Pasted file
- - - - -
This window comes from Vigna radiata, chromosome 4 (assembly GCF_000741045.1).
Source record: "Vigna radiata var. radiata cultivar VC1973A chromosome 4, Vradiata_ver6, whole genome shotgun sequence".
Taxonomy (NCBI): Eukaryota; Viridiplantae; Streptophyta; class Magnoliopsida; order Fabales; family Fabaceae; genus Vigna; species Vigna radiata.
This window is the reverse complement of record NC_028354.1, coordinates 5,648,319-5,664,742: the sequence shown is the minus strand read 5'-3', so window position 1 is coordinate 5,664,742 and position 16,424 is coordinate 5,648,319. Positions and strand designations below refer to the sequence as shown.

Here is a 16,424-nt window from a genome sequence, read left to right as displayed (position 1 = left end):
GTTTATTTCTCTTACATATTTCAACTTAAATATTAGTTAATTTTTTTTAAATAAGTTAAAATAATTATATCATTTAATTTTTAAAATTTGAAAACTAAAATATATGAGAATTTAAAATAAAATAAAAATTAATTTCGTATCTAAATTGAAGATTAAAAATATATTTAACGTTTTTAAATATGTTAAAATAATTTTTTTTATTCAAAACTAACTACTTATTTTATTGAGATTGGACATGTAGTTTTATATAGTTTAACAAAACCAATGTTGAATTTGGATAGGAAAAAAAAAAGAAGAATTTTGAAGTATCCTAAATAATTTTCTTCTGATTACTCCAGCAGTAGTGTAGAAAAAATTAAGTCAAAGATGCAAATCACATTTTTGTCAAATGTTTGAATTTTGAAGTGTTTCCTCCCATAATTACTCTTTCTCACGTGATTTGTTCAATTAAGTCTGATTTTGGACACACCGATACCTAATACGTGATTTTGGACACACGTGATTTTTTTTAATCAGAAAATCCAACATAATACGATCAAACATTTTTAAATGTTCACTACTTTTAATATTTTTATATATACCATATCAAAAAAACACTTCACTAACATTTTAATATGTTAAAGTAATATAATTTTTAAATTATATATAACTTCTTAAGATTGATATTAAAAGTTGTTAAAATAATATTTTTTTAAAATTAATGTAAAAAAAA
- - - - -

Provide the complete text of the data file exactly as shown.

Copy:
This window comes from Vigna radiata, chromosome 4 (assembly GCF_000741045.1).
Source record: "Vigna radiata var. radiata cultivar VC1973A chromosome 4, Vradiata_ver6, whole genome shotgun sequence".
Taxonomy (NCBI): Eukaryota; Viridiplantae; Streptophyta; class Magnoliopsida; order Fabales; family Fabaceae; genus Vigna; species Vigna radiata.
This window is the reverse complement of record NC_028354.1, coordinates 5,648,319-5,664,742: the sequence shown is the minus strand read 5'-3', so window position 1 is coordinate 5,664,742 and position 16,424 is coordinate 5,648,319. Positions and strand designations below refer to the sequence as shown.

Here is a 16,424-nt window from a genome sequence, read left to right as displayed (position 1 = left end):
GTTTATTTCTCTTACATATTTCAACTTAAATATTAGTTAATTTTTTTTAAATAAGTTAAAATAATTATATCATTTAATTTTTAAAATTTGAAAACTAAAATATATGAGAATTTAAAATAAAATAAAAATTAATTTCGTATCTAAATTGAAGATTAAAAATATATTTAACGTTTTTAAATATGTTAAAATAATTTTTTTTATTCAAAACTAACTACTTATTTTATTGAGATTGGACATGTAGTTTTATATAGTTTAACAAAACCAATGTTGAATTTGGATAGGAAAAAAAAAAGAAGAATTTTGAAGTATCCTAAATAATTTTCTTCTGATTACTCCAGCAGTAGTGTAGAAAAAATTAAGTCAAAGATGCAAATCACATTTTTGTCAAATGTTTGAATTTTGAAGTGTTTCCTCCCATAATTACTCTTTCTCACGTGATTTGTTCAATTAAGTCTGATTTTGGACACACCGATACCTAATACGTGATTTTGGACACACGTGATTTTTTTTAATCAGAAAATCCAACATAATACGATCAAACATTTTTAAATGTTCACTACTTTTAATATTTTTATATATACCATATCAAAAAAACACTTCACTAACATTTTAATATGTTAAAGTAATATAATTTTTAAATTATATATAACTTCTTAAGATTGATATTAAAAGTTGTTAAAATAATATTTTTTTAAAATTAATGTAAAAAAAA